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 “…an adorable rhyming story that children will love..
Perfect for ages 3-8."

The Jewish Journal

"…Kids will appreciate the easy rhyming scheme and bold pictures, and wish that they could invent their own Passover cleaning machine."

Publishers Weekly

“Think Dr. Seuss meets robot vacuum cleaner: 'Izzy pressed the red button, McClean lurched and whirred, he cranked the green handle, it belched and it purred. The hungry machine chomped ten books for its lunch. Gobbled the rug, and continued to munch.'"

New Jersey Jewish Standard

Eager to help his overworked, stressed mother during the pre-Passover spring cleaning, a little boy invents a super vacuum-type machine that does more than a clean sweep.

Wearing a baseball cap and circle-shaped glasses, the round-faced, google-eyed Izzy is a whiz at creating all things science in his room, which is filled with cookie crumbs and other leftover foods. While Mom takes a nap, Izzy promises to have everything neat, clean and free of hametz (foods unacceptable during Passover) by using his “Super-McDuper Passover McClean” machine. It works like a charm in his bedroom, where everything is eaten by McClean, whirled and swirled, washed and dried and then spit out and put back in place. But cleaning the living room becomes more complicated with a McClean malfunction that first swallows everything in sight and then, with Izzy’s tinkering, spits everything out upside down. “Izzy jammed on REVERSE. / And reverse did the trick! That McClean was so slick, / Turned the whole room right over and did it real quick.” Subdued watercolors create nevertheless zany illustrations to accompany the Prelutsky-style rhymes, presenting a confident and seriously earnest youngster working out his experimental mishaps to achieve a sparkling success.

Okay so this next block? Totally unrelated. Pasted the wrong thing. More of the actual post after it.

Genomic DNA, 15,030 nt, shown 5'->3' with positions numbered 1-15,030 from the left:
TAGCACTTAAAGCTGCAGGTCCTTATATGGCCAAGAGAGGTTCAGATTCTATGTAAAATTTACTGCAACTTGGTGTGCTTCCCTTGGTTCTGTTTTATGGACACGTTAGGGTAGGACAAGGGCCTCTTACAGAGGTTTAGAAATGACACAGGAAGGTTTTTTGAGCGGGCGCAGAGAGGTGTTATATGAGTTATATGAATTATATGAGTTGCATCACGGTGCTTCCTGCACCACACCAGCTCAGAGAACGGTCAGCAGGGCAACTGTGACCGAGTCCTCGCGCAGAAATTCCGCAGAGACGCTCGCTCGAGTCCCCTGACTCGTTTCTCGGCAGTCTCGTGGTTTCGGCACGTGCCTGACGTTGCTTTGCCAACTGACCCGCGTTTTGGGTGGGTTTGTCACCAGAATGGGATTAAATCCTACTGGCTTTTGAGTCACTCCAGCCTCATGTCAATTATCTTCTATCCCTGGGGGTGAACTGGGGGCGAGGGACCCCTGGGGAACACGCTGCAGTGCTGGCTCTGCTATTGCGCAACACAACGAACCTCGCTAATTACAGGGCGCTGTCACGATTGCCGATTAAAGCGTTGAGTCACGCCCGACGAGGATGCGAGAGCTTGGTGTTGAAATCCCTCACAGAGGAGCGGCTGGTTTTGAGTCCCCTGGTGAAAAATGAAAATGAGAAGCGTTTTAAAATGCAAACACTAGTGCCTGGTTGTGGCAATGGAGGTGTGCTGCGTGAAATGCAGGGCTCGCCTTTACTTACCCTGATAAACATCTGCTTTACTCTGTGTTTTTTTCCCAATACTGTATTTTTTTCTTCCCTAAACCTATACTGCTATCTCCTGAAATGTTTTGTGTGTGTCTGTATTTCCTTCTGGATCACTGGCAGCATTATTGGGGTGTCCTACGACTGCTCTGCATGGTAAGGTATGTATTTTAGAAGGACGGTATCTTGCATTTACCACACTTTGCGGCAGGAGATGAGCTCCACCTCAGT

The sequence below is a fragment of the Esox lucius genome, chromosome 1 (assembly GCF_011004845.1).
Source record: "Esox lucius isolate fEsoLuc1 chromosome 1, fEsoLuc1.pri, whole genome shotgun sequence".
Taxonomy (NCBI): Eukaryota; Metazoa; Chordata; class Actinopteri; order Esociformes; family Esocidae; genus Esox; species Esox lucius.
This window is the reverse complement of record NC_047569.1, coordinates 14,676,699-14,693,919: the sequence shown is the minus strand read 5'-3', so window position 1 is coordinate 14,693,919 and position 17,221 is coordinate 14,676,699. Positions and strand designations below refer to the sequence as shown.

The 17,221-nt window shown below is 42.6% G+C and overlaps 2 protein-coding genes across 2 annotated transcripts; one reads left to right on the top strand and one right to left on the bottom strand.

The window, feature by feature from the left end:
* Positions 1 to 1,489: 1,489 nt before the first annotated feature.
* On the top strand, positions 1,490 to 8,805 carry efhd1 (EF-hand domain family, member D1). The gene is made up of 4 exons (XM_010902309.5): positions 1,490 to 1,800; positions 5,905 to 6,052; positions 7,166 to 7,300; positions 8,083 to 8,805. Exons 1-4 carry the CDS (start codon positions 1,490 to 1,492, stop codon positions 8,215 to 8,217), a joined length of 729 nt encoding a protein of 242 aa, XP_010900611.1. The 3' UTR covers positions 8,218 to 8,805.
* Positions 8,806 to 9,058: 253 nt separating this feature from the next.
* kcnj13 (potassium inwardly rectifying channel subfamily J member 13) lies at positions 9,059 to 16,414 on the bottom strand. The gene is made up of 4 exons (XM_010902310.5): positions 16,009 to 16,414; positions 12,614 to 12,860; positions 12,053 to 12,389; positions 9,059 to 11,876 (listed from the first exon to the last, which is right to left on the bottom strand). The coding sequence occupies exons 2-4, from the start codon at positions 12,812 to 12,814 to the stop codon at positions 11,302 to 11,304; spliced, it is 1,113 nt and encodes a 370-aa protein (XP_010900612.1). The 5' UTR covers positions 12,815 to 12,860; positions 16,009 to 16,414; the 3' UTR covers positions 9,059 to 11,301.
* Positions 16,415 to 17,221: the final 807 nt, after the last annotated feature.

"… With somewhat of a nod to Sylvester McMonkey McBean, Dr. Seuss’ 'Fix-It-Up-Chappie' who invents a 'star-off' machine, the author imagines young Izzy as the same sort of mechanical genius. It’s an entertaining story with clever rhythm and wordplay…”

Jewish Journal

"Izzy the Whiz has invented a gadget that every mom preparing for Passover would love to have…”

Hadassah Magazine

"Pre-Passover cleaning gets a fun twist in this rhyming tale. Izzy, an amateur inventor, has created a mother’s ultimate dream: a house-cleaning machine, and just in time for Passover. Izzy knows that all the crumbs in his home must be removed before the holiday, and his invention will do just that. 'All were blown, all were thrown into Izzy’s machine/A pre-holiday feast for Passover McClean.' …Kids will appreciate the easy rhyming scheme and bold pictures, and wish that they could invent their own Passover cleaning machine."

Publishers Weekly

"Izzy the Whiz and Passover McClean (Kar-Ben) …has an infectious energy and sense of fun."

Jewish Woman

Izzy the Whiz & Passover McClean

Q&A with the Author

Where did you get the idea for Izzy the Whiz and Passover McClean?
The Idea for Izzy the Whiz came to me on a Shabbat afternoon just after I woke up from my post-
cholent nap. I imagined a boy inventor who came up with the most wondrous machine – one that would
clean the house for Passover. The character was much stronger than the plot at first. I could picture him